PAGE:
So let’s take a look at my new Burdastyle trousers. The pattern is from issue 1/2010 and has the sort of classic shape that I’m very fond of.
Picture of the original Burdastyle pattern.
The pants are fitted around the hips and upper tights and from the knee down they are straight legged. I have tried sewing so many different trouser shapes over the years and I’ve found that this is the shape that fits me the best. My legs can look a bit short and stocky in some trousers, but I don’t feel that this is an issue with these pants.
I spent a lot of time trying to get the fit right around the bum and waist. I have a sway back and always have to take in a fair amount of fabric in the back seam.
The fabric I used is an organic cotton twill and so obviously it is quite wrinkly. I think the best trouser fabrics are either wool gabardine or bengaline (a rayon/nylon/lycra mix). Bengaline is a very popular fabric in Sweden both among home sewists and in RTW because it is easy to work with, hangs beautifully and is easy care. For my next pair of trousers I probably use bengaline instead.
As for my main fitting issue, which is excess fabric underneath the bum, I didn’t manage to completely get rid of it. One problem was that I didn’t have enough fabric for truing the side seams after I had done all the alterations on the trousers. Could that perhaps be the cause of drag lines, that the inseam is a little tight? Anyways, it is still a huge improvement compared to how the trousers fitted initially. I will make a separate post sharing some progress pics of the fitting process so that you can see the changes.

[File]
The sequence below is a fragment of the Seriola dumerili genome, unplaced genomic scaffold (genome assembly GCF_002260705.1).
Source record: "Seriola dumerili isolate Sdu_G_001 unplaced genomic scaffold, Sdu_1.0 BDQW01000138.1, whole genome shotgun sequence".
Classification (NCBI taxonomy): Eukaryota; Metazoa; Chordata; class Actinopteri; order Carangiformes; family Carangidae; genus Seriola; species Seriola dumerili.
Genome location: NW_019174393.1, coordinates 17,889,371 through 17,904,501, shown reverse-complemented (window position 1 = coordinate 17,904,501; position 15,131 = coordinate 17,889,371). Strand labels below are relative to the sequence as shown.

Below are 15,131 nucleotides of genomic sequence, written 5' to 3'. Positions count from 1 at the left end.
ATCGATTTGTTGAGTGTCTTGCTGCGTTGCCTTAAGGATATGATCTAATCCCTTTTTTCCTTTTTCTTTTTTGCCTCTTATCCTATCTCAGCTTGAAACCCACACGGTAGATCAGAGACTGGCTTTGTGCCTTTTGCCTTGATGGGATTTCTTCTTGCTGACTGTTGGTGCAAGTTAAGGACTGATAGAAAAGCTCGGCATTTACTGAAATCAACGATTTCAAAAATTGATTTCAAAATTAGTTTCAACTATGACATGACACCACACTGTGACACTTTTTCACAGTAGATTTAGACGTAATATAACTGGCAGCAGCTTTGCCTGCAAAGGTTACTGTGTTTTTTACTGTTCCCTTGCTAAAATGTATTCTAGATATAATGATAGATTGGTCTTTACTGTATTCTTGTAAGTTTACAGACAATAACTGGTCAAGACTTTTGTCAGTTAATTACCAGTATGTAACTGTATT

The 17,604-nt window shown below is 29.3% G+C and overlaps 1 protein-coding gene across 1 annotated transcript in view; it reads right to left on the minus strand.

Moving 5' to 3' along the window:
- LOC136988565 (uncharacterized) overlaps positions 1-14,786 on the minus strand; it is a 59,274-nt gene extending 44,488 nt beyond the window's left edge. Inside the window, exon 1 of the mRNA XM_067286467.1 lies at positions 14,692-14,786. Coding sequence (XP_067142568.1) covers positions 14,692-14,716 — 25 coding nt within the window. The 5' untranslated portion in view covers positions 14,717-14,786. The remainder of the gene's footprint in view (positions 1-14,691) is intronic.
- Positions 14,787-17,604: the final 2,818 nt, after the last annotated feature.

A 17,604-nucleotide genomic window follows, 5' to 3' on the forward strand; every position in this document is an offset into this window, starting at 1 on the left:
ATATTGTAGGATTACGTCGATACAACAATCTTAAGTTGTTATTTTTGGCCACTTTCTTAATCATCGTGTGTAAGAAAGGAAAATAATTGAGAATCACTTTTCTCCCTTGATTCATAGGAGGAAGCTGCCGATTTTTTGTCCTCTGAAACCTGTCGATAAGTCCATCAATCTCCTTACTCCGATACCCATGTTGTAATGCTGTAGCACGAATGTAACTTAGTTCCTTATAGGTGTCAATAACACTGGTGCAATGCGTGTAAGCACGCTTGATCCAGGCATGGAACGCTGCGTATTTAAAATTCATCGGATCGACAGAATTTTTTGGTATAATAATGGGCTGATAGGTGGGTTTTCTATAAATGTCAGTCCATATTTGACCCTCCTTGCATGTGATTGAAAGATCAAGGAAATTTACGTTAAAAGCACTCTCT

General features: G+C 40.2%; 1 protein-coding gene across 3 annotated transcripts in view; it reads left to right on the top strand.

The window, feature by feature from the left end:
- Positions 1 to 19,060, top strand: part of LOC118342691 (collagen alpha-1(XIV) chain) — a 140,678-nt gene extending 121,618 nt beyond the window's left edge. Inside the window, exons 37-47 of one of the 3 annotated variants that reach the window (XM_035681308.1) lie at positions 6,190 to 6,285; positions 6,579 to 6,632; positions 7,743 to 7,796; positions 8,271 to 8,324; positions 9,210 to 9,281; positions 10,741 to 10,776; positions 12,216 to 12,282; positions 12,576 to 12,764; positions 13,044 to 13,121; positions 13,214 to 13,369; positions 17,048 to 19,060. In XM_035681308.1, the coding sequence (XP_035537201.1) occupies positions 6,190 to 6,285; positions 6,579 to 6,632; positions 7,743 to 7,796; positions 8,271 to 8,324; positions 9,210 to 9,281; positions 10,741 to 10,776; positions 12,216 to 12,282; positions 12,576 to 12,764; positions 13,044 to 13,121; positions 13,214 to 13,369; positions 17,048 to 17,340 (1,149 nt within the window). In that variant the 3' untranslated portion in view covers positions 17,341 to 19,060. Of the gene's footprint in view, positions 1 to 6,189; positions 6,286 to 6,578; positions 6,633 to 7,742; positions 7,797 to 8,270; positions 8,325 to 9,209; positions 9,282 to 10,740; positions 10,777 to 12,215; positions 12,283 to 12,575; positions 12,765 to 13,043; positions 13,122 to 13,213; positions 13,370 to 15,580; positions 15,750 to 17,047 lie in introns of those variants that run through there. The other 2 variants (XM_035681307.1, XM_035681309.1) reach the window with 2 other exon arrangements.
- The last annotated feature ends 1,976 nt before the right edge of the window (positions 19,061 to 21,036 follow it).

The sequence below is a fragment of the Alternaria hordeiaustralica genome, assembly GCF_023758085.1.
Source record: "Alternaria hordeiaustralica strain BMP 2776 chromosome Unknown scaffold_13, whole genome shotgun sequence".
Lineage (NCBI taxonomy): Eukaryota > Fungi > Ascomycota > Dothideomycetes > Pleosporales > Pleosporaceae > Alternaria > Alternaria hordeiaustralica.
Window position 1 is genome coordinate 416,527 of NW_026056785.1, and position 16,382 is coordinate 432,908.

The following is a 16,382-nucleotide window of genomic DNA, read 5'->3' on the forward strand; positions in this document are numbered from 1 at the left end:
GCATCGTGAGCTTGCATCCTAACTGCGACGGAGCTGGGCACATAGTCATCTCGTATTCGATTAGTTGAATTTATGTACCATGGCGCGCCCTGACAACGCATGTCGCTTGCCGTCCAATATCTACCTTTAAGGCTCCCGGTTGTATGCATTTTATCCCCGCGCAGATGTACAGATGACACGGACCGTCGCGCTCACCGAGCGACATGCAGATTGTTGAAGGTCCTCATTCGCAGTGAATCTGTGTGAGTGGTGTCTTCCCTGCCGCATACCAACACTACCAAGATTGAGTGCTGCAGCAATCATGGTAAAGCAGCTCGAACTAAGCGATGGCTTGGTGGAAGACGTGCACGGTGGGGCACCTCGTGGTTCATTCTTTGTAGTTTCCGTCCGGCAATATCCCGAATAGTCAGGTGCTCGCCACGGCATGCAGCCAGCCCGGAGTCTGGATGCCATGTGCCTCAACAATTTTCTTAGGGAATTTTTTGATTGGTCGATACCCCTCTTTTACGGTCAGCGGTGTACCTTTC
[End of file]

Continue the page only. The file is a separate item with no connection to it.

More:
I added contrasting fabric for the waistband facing to make it more fun! It is a cotton quilt fabric from Amy Butler. Quilt fabrics are really great for these kind of details!
If you look closely you’ll see that the belt loops have not been stitched in place on the outside. I tried this technique for the first time with these trousers and loved it. I found the method in the Pants for real people book (Amazon affiliate link) and it is pretty genius! I really like the clean look of these belt loops. The waistband is kept in place using the stitch-in-the-ditch technique and while I didn’t achieve a 100% accurate finishing on the inside, it was the best application so far.
The inside seam of the facing. Since I sewed over the belt loops the seam got a bit curved on these spots, it was just to bulky for my machine to able to sew a straight line. I also used wondertape to keep the facing in place (my waistband wondertape tutorial).
I also used the same dotted fabric for the pocket lining. I have done a tutorial on how I did the faced pockets if you want more details.
So here they are, my first pair of me-made proper trousers since 2009. I used to make tons of trousers back in the days, and I was happy to discover that I still had some skill-set left in me. Plus I think that my new mindful approach to sewing really payed off on this project as I spent a lot of focused time working on the different elements plus trying out a few new techniques too.
For more details on the Burdastyle pattern: see my review over at Pattern Review. Others who have reviewed this pattern has also given it five stars. So a truly great pattern!